Art at Westgate is a programme of public art featuring work by some of the most respected artists in Britain and mainland Europe today: David Batchelor, Rachel Barbaresi, Rana Begum, William Cobbing, Adam Dant, Nicky Hirst and Daniela Schönbächler.
The series of new permanent and temporary works of art, curated by Modus Operandi, have been created in response to Westgate’s history, its new identity and its setting within the city, with the aim of creating a new cultural quarter close to Modern Art Oxford. Together they form a constellation of focal points that heighten the experience of Westgate, enlivening and notating the pedestrian journey.
The Art at Westgate brochure can be downloaded here.
THE WESTGATE CULTURAL MERIDIAN
Temporary Hoardings Commission
The Westgate Cultural Meridian, was the first of the series of new commissions to be realised for the Westgate Oxford Public Art Programme. The work, comprising nine animated roundels was installed at St Ebbe’s with smaller compass roundells navigating the perimeter of the Westgate hoardings. The site of the new Westgate shopping centre becomes a notional compass, placing the City of Oxford at the centre of the world. On each of the roundels, Oxford related stories concerning familiar figures animate the illustrated routes of eight suggested ‘Westgate Cultural Meridians’.
Download The Westgate Cultural Meridian brochure here.
LANTERN and OCULUS
Bonn Square entrance to Westgate Oxford
Daniela Schönbächler’s artworks The Lantern and Oculus, located at the Bonn Square entrance to Westgate Oxford, have been conceived in collaboration with Dixon Jones Architects. The Lantern, atop the right-hand skyline of the main entrance is realized in a multi-faceted structure of various coloured glass panes delicately framed in steel, inspired by historical window constructions in some of the early and important glass windows in Oxford University buildings. The Oculus marks the entrance to Westgate as a significant architectural element underscored and complimented by the artist’s intervention of a floating vertical glass curtain. The artworks serve as visual markers for the scheme and herald the route-map of art commissions that form the Westgate Public Art Programme.
Homage to Doctor Mirabilis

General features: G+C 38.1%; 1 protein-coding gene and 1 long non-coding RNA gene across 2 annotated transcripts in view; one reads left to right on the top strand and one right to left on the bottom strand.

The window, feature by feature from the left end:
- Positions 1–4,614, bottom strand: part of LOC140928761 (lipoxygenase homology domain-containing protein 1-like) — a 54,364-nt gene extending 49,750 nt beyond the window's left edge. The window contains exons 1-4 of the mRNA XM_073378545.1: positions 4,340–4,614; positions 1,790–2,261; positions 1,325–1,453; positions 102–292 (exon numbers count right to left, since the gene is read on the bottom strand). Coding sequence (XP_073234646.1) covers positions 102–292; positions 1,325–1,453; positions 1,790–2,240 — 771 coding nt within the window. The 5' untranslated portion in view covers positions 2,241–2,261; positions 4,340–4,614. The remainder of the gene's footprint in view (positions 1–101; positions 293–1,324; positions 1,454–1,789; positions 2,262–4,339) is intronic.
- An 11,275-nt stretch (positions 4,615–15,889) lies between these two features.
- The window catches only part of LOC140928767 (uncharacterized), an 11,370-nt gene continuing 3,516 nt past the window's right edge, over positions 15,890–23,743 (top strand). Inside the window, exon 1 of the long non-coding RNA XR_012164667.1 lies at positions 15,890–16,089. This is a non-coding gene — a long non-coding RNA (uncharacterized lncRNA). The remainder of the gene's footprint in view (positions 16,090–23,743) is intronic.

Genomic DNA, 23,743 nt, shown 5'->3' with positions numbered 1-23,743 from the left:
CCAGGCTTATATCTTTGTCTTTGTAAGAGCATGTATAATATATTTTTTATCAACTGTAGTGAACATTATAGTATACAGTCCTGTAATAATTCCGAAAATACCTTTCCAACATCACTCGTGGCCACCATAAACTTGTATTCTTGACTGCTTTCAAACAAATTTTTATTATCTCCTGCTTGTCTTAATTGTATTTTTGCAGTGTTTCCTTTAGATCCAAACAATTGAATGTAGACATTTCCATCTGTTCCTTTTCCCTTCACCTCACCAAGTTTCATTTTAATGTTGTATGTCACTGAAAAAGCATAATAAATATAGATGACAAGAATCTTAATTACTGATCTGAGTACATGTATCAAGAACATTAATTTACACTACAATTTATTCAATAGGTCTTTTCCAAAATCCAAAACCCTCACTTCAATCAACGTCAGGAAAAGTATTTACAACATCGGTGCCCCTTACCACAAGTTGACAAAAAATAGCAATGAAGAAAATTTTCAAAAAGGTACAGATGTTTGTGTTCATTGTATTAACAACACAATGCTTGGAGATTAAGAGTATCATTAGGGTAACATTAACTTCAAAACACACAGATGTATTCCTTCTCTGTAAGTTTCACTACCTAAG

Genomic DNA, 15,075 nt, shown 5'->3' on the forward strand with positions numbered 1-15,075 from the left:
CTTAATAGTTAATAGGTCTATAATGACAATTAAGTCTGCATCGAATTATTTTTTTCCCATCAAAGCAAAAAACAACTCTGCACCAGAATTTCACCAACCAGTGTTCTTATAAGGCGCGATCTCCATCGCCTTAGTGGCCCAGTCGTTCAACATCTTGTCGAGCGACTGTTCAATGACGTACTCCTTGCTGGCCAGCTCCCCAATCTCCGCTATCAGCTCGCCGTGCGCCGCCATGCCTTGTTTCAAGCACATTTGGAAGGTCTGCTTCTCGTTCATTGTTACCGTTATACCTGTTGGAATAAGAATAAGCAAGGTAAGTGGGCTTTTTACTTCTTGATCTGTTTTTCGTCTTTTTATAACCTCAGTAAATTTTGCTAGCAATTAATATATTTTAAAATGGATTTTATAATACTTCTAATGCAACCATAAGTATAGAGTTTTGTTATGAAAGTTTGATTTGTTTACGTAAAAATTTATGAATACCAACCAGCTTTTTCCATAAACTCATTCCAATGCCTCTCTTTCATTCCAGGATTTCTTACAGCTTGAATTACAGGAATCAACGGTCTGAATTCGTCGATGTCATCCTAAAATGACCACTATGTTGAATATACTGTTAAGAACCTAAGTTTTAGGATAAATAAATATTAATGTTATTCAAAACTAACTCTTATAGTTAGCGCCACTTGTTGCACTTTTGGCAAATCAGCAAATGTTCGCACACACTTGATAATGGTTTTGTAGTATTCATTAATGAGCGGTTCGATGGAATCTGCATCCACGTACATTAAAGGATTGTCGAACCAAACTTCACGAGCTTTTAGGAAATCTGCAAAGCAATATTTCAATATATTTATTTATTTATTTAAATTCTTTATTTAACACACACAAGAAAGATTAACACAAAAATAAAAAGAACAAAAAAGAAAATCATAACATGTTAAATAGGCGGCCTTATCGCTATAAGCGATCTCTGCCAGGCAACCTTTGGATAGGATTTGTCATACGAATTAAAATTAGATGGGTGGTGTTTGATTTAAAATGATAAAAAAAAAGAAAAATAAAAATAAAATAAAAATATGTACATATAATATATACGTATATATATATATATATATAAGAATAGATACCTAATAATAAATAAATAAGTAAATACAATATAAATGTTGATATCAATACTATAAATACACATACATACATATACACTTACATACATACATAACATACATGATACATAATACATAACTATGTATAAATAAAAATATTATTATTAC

David Batchelor’s artwork Homage to Doctor Mirabilis is a site-specific illuminated free-standing sculpture, its form an abstracted version of a multi-ring spherical astrolabe. Doctor Mirabilis was the nickname given to the 13th century philosopher and Franciscan friar Roger Bacon, who lived and studied for some years in the city, and is buried here. For the artist the astrolabe is:
‘a symbol of the best traditions of intellectual inquiry: it is cosmopolitan, diverse, surprising and often very beautiful’.
Nicky Hirst’s Myriad, marking the entrance to the Central Library, encompasses colour, light and reflection. The artwork references hives of activity, signifying new discoveries through a broad colour spectrum. The artwork is created on printed vinyl applied to the Library glazing and extends beyond the entrance to the ground floor and Castle Street windows.
Temporary Reminiscence Project
In Urbansuburban, Rachel Barbaresi explores the relationships within the area of St Ebbes in recent history (within living memory) in the context of the new Westgate Oxford. This activity has principally been through reminiscence work with local groups, working closely with Oxford City Council, and draws together material ranging from objects, sound, photographic and archival images and drawings. Rachel's Westgate in St Ebbes blog shares her findings: http://urbansuburbanoxford.blogspot.co.uk/
The project has been realised as an Artist Book bringing focus to the material gathered by the artist.
Rana Begum’s artwork No.274 Reflectors is conceived for the escalator wall façade in Middle Square and incorporates over 4,000 bicycle reflector tiles. The reflective surface of the work is intended to connect with its surroundings and the moving observer, using colour and optical effects to create a dramatic focal point within Middle Square.
William Cobbing’s commission, Paradise Garden is a serial sculpture, comprising seven quarried stone boulders, each inlaid with ceramic tiles referencing the archaeology, history and the flora of the ancient site of Greyfriars Place and depicting the herbal plants once grown in the area.